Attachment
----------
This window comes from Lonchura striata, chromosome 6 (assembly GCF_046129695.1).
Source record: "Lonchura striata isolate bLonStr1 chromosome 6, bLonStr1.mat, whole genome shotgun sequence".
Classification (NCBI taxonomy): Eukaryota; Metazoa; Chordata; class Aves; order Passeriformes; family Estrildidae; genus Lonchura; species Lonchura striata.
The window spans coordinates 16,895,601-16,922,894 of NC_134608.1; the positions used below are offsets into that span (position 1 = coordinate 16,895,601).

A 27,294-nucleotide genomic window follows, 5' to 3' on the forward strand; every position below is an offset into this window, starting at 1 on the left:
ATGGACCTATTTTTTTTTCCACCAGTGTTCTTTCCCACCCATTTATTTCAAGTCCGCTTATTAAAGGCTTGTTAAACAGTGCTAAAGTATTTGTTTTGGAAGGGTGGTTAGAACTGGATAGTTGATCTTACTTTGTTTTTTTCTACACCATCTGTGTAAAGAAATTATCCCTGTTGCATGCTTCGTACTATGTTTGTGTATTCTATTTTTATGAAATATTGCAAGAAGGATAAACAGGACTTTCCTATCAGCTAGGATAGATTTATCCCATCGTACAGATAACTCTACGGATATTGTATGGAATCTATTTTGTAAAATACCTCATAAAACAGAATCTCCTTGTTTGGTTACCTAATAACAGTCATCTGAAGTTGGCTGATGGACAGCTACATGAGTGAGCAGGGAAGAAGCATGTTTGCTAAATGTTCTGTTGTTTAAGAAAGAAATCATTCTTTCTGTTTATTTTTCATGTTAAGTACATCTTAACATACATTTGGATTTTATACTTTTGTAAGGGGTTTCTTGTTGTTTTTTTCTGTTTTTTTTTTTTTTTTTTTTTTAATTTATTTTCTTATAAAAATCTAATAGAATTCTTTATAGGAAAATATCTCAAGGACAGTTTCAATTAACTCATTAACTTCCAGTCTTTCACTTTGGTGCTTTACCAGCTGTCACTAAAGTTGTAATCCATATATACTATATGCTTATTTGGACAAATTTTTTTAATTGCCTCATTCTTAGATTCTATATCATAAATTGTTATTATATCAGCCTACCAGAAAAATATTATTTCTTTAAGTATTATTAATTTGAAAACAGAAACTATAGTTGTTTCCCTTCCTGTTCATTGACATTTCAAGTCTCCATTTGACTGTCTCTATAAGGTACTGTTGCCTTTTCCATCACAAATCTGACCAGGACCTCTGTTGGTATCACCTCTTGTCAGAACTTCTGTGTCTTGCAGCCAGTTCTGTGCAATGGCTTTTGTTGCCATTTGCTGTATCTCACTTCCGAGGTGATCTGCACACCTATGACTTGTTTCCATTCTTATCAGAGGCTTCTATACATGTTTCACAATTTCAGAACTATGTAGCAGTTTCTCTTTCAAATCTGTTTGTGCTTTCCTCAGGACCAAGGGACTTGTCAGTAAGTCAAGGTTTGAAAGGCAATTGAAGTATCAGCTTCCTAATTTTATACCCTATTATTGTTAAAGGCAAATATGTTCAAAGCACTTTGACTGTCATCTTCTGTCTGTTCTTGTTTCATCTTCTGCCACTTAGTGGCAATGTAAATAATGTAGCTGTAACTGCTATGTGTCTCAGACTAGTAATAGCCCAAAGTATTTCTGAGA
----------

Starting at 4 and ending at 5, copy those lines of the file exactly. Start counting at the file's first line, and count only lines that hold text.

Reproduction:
The window spans coordinates 16,895,601-16,922,894 of NC_134608.1; the positions used below are offsets into that span (position 1 = coordinate 16,895,601).

A 27,294-nucleotide genomic window follows, 5' to 3' on the forward strand; every position below is an offset into this window, starting at 1 on the left: